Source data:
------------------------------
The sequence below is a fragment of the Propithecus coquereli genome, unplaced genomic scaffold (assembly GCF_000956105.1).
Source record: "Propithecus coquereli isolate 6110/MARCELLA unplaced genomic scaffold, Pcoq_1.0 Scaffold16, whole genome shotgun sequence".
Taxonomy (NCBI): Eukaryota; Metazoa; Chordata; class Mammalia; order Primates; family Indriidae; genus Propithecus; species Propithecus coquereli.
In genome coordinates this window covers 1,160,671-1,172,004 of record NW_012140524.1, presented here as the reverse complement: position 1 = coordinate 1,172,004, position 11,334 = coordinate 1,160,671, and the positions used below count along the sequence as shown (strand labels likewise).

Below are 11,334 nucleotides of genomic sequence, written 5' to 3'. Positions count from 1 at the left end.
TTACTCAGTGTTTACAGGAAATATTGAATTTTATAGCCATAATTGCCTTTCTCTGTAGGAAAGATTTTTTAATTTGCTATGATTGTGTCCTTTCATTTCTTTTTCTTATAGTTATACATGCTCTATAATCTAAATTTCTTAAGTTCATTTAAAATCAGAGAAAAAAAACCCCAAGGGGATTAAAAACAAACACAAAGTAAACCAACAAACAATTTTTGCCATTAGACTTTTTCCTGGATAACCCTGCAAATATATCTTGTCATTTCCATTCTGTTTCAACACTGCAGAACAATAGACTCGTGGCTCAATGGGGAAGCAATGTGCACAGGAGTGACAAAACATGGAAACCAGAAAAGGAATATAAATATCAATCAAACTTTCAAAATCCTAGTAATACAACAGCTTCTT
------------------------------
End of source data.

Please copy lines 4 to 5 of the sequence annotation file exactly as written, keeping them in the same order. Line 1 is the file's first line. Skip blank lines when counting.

In genome coordinates this window covers 1,160,671-1,172,004 of record NW_012140524.1, presented here as the reverse complement: position 1 = coordinate 1,172,004, position 11,334 = coordinate 1,160,671, and the positions used below count along the sequence as shown (strand labels likewise).

Below are 11,334 nucleotides of genomic sequence, written 5' to 3'. Positions count from 1 at the left end.